What is a string ID?
A string ID is a sequence of letters and/or numbers that identifies a text string within a content database or a development project. Each entry in the database is a single text string, regardless of length — strings may be single words, phrases, sentences, or even entire paragraphs, depending on how you’ve structured your project.
Developers can generate string IDs depending on the technology they use. Additionally, tools such as content management systems will automatically generate unique string IDs for each new string, and they may also allow you to create your own custom string IDs as well. A CMS with a full-featured string ID system is an essential component to any optimized localization workflow.
What are string IDs used for?
In localization and game development, string IDs are important for a variety of reasons. Not only do they help you manage your content, they also play a key role in localization automation.
- Ensuring content uniqueness: When each string has a unique ID, it’s easy to find duplicate strings. At the same time, you know that each string ID represents a unique bit of content. You’re able to use the same string in multiple places, then update all instances from one place.
- Locating strings: Creating your own string ID naming system allows you to format string IDs so they’re easier to find. For example, any string that contains an item name in a video game might begin with “item.” Filter string IDs by item, and you’ll find them all in seconds.
- Tracking strings across languages: Localized strings will all have the same string ID as the source string. This makes it easy to find and compare the string’s content in different languages.
- Placing text correctly: Hard-coding text into a game or app makes it very cumbersome to extract and localize. Using the string IDs enables you to manage strings separately from your code while ensuring they appear in the right places in your app or game. Hard-coded text is one of the most common localization roadblocks for developers.
- Passing strings between platforms: Handling translations in a CAT tool like Memsouce or memoQ? Pushing strings directly to your game made in Unity or Unreal Engine? String IDs keep everything organized when migrating data from one workspace to another, or when implementing strings into your game.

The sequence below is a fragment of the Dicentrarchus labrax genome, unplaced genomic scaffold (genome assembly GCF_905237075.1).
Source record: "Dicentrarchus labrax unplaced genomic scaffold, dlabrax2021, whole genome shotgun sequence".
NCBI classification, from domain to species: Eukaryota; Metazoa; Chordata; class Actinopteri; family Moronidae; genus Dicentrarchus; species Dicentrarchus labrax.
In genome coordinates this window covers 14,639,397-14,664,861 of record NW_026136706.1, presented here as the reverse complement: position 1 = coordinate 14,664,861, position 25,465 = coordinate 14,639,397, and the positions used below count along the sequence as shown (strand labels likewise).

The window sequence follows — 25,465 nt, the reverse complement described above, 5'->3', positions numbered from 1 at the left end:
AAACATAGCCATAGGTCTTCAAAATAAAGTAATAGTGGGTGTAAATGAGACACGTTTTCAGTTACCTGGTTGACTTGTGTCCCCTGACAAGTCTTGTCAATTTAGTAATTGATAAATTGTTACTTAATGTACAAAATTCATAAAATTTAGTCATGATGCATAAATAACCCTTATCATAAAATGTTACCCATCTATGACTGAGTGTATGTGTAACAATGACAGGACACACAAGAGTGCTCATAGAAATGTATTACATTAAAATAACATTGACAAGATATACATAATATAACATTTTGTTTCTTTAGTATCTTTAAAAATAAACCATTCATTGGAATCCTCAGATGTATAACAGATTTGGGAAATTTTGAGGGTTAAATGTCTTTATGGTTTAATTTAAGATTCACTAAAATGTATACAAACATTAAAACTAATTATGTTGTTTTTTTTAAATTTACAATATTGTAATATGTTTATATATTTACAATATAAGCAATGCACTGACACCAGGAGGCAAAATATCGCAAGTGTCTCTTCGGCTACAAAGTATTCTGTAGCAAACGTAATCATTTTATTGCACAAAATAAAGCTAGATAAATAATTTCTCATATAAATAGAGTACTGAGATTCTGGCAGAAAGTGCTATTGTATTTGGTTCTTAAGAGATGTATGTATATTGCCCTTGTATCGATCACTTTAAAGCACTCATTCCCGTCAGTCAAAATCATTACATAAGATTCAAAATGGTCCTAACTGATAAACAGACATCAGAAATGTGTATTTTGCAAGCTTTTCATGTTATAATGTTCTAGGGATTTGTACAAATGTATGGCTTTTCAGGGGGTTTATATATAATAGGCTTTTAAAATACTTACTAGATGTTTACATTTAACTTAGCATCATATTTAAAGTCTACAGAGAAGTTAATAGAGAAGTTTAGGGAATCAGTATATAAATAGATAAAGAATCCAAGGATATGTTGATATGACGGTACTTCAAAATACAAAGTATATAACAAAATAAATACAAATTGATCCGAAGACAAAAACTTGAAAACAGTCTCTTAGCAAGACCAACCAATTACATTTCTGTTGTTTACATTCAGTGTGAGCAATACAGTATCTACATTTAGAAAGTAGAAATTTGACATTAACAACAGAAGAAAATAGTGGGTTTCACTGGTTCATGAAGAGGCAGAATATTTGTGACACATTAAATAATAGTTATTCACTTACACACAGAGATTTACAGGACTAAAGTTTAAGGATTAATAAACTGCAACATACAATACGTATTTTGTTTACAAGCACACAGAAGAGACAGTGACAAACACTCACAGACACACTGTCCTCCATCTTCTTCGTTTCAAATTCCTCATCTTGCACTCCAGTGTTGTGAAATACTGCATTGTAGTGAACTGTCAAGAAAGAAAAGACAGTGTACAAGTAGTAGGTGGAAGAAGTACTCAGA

- Analytics and reporting: String IDs make it easy to track content when A/B testing or running other performance analytics.
Common challenges when localizing with string IDs
String IDs can be a big help during the entire localization process, but they can sometimes be a bit tricky to manage. If you’re introducing string IDs into your localization process, you may have run into some — or even all — of the following pitfalls:
- Inconsistent string ID naming: If creating your own custom string IDs, establish a naming system and stick to it. Each string ID should communicate the string’s role in your project — UI button, item or character name, line of dialogue.
- Duplicate string IDs: If your CMS automatically generates string IDs, you can count on each ID being unique. But if you’re creating your own, steer clear of duplicate string IDs. This will introduce errors when your project’s code calls on a string ID to display the required text.
- User-unfriendly string ID names: Keep your string ID naming system simple. Avoid spaces and special characters as people can more easily miss these when typing. If string IDs aren’t exactly the same in your code and your CMS, you’ll have errors.
- Accidental string ID changes: String IDs need to match exactly for consistent results. If an unwanted change is introduced into a string ID, such as via sloppy copy-pasting or a few stray keystrokes, the project code won’t be able to display the required string.
- System-specific string IDs: Automatically-generated string IDs aren’t always compatible with other platforms. For example, string IDs generated by your CAT tool may not be usable by your game engine, or vice versa.
How Gridly makes it easy to localize with string IDs
The right tooling will help you enjoy all the benefits of managing string IDs while sidestepping the many ways things can easily go wrong. Gridly is a content management platform designed to optimize your localization workflow — and that includes a full-featured setup for creating, managing, and using string IDs.